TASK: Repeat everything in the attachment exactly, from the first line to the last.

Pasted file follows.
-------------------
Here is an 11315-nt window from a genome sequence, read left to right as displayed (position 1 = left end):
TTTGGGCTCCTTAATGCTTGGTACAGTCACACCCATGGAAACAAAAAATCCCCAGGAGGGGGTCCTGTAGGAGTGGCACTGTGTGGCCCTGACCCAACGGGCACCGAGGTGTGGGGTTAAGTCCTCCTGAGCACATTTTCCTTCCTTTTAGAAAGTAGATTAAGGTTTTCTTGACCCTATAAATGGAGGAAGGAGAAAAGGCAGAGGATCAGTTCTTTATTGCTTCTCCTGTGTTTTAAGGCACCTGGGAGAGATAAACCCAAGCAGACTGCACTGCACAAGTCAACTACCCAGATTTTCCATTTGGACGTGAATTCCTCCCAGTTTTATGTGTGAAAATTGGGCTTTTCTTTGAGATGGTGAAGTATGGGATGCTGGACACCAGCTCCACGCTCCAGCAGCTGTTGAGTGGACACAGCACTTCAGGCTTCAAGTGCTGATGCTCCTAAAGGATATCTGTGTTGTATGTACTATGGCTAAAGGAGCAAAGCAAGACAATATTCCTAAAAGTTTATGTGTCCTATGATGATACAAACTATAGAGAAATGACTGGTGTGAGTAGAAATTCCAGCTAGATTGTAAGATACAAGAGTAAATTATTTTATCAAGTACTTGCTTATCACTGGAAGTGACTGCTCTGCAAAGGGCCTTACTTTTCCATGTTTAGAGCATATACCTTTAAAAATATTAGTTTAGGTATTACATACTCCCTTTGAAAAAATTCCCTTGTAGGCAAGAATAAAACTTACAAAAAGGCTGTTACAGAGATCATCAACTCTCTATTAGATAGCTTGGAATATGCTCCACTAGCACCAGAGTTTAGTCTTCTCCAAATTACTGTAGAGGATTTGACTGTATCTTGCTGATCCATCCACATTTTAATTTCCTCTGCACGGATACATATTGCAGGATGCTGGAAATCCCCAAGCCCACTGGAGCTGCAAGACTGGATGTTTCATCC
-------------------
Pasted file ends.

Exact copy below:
Here is an 11315-nt window from a genome sequence, read left to right as displayed (position 1 = left end):
TTTGGGCTCCTTAATGCTTGGTACAGTCACACCCATGGAAACAAAAAATCCCCAGGAGGGGGTCCTGTAGGAGTGGCACTGTGTGGCCCTGACCCAACGGGCACCGAGGTGTGGGGTTAAGTCCTCCTGAGCACATTTTCCTTCCTTTTAGAAAGTAGATTAAGGTTTTCTTGACCCTATAAATGGAGGAAGGAGAAAAGGCAGAGGATCAGTTCTTTATTGCTTCTCCTGTGTTTTAAGGCACCTGGGAGAGATAAACCCAAGCAGACTGCACTGCACAAGTCAACTACCCAGATTTTCCATTTGGACGTGAATTCCTCCCAGTTTTATGTGTGAAAATTGGGCTTTTCTTTGAGATGGTGAAGTATGGGATGCTGGACACCAGCTCCACGCTCCAGCAGCTGTTGAGTGGACACAGCACTTCAGGCTTCAAGTGCTGATGCTCCTAAAGGATATCTGTGTTGTATGTACTATGGCTAAAGGAGCAAAGCAAGACAATATTCCTAAAAGTTTATGTGTCCTATGATGATACAAACTATAGAGAAATGACTGGTGTGAGTAGAAATTCCAGCTAGATTGTAAGATACAAGAGTAAATTATTTTATCAAGTACTTGCTTATCACTGGAAGTGACTGCTCTGCAAAGGGCCTTACTTTTCCATGTTTAGAGCATATACCTTTAAAAATATTAGTTTAGGTATTACATACTCCCTTTGAAAAAATTCCCTTGTAGGCAAGAATAAAACTTACAAAAAGGCTGTTACAGAGATCATCAACTCTCTATTAGATAGCTTGGAATATGCTCCACTAGCACCAGAGTTTAGTCTTCTCCAAATTACTGTAGAGGATTTGACTGTATCTTGCTGATCCATCCACATTTTAATTTCCTCTGCACGGATACATATTGCAGGATGCTGGAAATCCCCAAGCCCACTGGAGCTGCAAGACTGGATGTTTCATCC